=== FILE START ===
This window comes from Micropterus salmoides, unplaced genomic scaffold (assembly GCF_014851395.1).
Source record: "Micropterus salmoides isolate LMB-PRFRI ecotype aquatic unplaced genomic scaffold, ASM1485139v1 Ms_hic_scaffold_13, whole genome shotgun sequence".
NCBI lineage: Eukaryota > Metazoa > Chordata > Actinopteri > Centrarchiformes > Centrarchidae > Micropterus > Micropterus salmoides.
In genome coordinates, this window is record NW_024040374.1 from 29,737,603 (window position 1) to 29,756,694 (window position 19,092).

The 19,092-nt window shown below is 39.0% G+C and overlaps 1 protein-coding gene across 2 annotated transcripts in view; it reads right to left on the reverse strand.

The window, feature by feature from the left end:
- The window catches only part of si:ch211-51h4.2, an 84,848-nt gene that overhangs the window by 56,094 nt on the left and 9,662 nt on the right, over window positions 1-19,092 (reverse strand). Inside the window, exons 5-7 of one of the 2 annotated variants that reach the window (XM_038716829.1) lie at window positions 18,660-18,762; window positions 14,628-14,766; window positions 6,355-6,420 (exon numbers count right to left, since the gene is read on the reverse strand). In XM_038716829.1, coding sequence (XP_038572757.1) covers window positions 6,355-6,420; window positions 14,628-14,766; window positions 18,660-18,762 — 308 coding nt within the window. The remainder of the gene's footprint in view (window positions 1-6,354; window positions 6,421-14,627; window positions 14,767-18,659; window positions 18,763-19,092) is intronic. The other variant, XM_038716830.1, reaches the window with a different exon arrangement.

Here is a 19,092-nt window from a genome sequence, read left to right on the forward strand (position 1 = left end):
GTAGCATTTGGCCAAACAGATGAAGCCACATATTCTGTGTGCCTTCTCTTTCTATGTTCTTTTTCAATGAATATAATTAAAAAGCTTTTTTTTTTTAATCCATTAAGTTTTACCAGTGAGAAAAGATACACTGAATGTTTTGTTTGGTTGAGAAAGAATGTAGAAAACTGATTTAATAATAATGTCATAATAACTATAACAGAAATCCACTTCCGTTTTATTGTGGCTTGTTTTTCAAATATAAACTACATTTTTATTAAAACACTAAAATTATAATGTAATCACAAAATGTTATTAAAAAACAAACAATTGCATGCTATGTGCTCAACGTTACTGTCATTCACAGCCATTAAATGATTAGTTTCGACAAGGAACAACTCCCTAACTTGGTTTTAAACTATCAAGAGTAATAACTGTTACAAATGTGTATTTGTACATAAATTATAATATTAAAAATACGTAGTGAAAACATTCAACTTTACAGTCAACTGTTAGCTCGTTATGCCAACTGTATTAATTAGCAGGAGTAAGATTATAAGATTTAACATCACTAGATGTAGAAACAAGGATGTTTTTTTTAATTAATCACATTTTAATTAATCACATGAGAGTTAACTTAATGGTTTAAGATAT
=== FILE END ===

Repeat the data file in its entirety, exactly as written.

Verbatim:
This window comes from Micropterus salmoides, unplaced genomic scaffold (assembly GCF_014851395.1).
Source record: "Micropterus salmoides isolate LMB-PRFRI ecotype aquatic unplaced genomic scaffold, ASM1485139v1 Ms_hic_scaffold_13, whole genome shotgun sequence".
NCBI lineage: Eukaryota > Metazoa > Chordata > Actinopteri > Centrarchiformes > Centrarchidae > Micropterus > Micropterus salmoides.
In genome coordinates, this window is record NW_024040374.1 from 29,737,603 (window position 1) to 29,756,694 (window position 19,092).

The 19,092-nt window shown below is 39.0% G+C and overlaps 1 protein-coding gene across 2 annotated transcripts in view; it reads right to left on the reverse strand.

The window, feature by feature from the left end:
- The window catches only part of si:ch211-51h4.2, an 84,848-nt gene that overhangs the window by 56,094 nt on the left and 9,662 nt on the right, over window positions 1-19,092 (reverse strand). Inside the window, exons 5-7 of one of the 2 annotated variants that reach the window (XM_038716829.1) lie at window positions 18,660-18,762; window positions 14,628-14,766; window positions 6,355-6,420 (exon numbers count right to left, since the gene is read on the reverse strand). In XM_038716829.1, coding sequence (XP_038572757.1) covers window positions 6,355-6,420; window positions 14,628-14,766; window positions 18,660-18,762 — 308 coding nt within the window. The remainder of the gene's footprint in view (window positions 1-6,354; window positions 6,421-14,627; window positions 14,767-18,659; window positions 18,763-19,092) is intronic. The other variant, XM_038716830.1, reaches the window with a different exon arrangement.

Here is a 19,092-nt window from a genome sequence, read left to right on the forward strand (position 1 = left end):
GTAGCATTTGGCCAAACAGATGAAGCCACATATTCTGTGTGCCTTCTCTTTCTATGTTCTTTTTCAATGAATATAATTAAAAAGCTTTTTTTTTTTAATCCATTAAGTTTTACCAGTGAGAAAAGATACACTGAATGTTTTGTTTGGTTGAGAAAGAATGTAGAAAACTGATTTAATAATAATGTCATAATAACTATAACAGAAATCCACTTCCGTTTTATTGTGGCTTGTTTTTCAAATATAAACTACATTTTTATTAAAACACTAAAATTATAATGTAATCACAAAATGTTATTAAAAAACAAACAATTGCATGCTATGTGCTCAACGTTACTGTCATTCACAGCCATTAAATGATTAGTTTCGACAAGGAACAACTCCCTAACTTGGTTTTAAACTATCAAGAGTAATAACTGTTACAAATGTGTATTTGTACATAAATTATAATATTAAAAATACGTAGTGAAAACATTCAACTTTACAGTCAACTGTTAGCTCGTTATGCCAACTGTATTAATTAGCAGGAGTAAGATTATAAGATTTAACATCACTAGATGTAGAAACAAGGATGTTTTTTTTAATTAATCACATTTTAATTAATCACATGAGAGTTAACTTAATGGTTTAAGATAT